June 20, 1993
Marcelino (Matchy) Duarte renewed his control
of Orange County's oldest Latino labor union Saturday when the
61-year old former plaster worker won election to a sixth term
as the organization's business director, according to union members.
A public reading of the election results,
however, sparked a brawl inside the Chestnut Street union hall,
with members and candidates exchanging blows and throwing chairs.
"It was a very, very nasty scene,"
said Louie Holguin, one of Duarte's three opponents in the Laborers
International Union election. "I saw a person walking out
with his head bleeding. All of it broke out as soon as the results
were read. I got out of there. Any sane person would have left."
Police said they were called three or four
times to Local 652 headquarters during the evening but made no
"Chairs were flying all over the place,"
said George Garcia, who failed in his bid for the post of secretary
treasurer. "You name it, it happened. Everybody thinks the
election was rigged."
Said one janitor who asked not to be named:
"There was a little blood, some fighting, but it's all over
The voting and its apparently volatile result
followed a bitter power struggle that has garnered little attention
outside of Santa Ana's Latino neighborhoods.
For Durate, who beat back the challenges
of Holguin, David Hernandez and Chris Perez, the vote also represents
a total sweep for his running mates and guarantees three more
years at the controls of the 4,000-member labor organization.
The final vote tally showed that Durate received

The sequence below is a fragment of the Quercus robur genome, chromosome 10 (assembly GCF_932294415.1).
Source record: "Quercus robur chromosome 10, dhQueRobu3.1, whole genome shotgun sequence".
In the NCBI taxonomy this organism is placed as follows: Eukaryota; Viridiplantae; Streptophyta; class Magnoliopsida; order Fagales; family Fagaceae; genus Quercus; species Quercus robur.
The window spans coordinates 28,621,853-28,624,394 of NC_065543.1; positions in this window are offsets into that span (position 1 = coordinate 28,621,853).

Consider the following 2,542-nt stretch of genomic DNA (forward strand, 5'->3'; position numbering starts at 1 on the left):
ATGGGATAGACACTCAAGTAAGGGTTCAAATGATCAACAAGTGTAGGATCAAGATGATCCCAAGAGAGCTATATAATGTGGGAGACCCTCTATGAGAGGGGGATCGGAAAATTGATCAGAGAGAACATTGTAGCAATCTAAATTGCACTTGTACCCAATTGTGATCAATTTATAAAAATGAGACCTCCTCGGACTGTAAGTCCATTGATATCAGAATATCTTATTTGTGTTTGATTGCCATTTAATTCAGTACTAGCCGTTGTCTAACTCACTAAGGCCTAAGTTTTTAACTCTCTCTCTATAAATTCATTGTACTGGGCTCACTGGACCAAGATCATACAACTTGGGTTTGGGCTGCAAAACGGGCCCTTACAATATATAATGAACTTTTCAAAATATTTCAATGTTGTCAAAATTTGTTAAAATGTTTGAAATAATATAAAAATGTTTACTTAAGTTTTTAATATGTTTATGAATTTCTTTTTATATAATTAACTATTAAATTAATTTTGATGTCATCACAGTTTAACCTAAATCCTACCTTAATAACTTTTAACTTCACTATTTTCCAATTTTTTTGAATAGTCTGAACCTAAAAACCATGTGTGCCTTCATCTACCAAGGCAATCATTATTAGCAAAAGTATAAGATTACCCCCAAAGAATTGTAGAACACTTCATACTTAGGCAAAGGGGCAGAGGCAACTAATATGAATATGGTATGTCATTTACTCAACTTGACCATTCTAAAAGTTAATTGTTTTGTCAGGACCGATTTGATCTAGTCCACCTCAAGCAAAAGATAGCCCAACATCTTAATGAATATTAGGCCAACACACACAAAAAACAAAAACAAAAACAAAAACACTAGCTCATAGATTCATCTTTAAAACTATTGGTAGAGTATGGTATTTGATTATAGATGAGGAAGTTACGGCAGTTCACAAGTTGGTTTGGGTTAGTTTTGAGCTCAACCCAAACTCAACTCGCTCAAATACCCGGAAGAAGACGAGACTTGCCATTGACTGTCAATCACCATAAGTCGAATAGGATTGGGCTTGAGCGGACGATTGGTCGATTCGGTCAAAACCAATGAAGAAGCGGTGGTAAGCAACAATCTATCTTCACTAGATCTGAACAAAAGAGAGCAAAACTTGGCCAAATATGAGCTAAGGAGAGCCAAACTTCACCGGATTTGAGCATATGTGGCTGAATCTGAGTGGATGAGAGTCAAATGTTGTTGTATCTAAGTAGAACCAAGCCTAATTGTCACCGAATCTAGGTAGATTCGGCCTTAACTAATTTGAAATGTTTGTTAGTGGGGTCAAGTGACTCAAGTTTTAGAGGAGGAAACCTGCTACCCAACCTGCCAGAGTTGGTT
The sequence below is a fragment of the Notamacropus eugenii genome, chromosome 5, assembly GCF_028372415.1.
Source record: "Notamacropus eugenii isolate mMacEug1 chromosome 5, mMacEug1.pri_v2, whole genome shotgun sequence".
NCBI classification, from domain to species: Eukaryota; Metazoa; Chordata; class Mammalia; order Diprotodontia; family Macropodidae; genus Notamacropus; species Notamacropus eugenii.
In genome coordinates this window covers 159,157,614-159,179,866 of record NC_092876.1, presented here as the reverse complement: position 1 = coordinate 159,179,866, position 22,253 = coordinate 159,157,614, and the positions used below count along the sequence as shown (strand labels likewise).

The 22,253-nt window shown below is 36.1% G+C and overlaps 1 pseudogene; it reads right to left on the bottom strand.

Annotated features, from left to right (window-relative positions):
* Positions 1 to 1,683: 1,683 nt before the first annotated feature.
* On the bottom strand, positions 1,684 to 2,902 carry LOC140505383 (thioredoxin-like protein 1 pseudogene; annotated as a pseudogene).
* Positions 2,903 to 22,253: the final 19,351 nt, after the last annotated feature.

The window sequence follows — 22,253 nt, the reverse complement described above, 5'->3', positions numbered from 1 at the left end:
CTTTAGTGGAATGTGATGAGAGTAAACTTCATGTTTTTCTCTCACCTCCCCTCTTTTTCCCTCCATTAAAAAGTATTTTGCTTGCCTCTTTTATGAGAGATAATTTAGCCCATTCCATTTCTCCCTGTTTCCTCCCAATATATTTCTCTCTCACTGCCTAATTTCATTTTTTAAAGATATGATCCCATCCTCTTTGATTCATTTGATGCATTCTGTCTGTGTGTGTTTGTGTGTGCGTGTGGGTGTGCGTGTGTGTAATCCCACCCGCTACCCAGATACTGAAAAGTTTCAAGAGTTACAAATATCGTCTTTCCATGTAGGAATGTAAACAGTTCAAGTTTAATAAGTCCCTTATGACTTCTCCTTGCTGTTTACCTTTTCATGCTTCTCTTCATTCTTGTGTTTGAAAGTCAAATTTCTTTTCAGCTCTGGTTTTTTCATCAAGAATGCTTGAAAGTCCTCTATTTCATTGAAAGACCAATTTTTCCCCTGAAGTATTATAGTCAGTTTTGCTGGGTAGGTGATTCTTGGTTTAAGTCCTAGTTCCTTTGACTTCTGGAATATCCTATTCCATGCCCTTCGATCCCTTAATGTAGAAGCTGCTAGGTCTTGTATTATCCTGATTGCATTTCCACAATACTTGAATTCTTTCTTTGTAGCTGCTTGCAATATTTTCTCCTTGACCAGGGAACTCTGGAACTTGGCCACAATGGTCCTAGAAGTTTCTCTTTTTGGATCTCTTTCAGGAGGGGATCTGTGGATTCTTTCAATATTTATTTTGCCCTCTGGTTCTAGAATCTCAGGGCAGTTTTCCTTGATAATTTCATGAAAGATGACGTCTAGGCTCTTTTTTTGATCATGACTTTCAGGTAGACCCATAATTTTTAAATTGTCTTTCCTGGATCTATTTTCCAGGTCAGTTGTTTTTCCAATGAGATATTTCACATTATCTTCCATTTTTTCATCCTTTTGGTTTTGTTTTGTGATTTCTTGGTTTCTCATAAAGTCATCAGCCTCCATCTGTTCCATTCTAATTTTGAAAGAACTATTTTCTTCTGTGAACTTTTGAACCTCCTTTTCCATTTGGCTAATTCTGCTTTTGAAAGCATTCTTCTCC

721 votes; Perez, 571; Holguin, 560; and Hernandez, 214.
The election night fight is consistent with
the tenor of a nasty campaign in which Durate and one of his opponents
exchanged blows last January. All three opponents for the top
post have leveled various charges of corruption at Durate's administration,
and some dissidents have picketed their own union hall carrying
signs reading "Down With Corruption."
Local 652, which represents manual laborers,
has fallen on difficult times because of a steep decline in the
real estate market. The union has experienced a recent decline
in membership, while the campaign has focused attention on the
need for leadership to find additional work for its members.
Duarte could not be reached for comment Saturday
night, but Holguin said he would immediately throw his support
behind Durate in an effort to unify the organization.
"There is a lot of work to do,"
Holguin said. "There are no hard feelings on my behalf. I
did something that had to be done. I wish him a lot of luck."
Garcia believed that unhappy members, including
many of those who displayed their anger after the election, would
try to live with the results.
"Unfortunately, we will stand by the
decision," he said.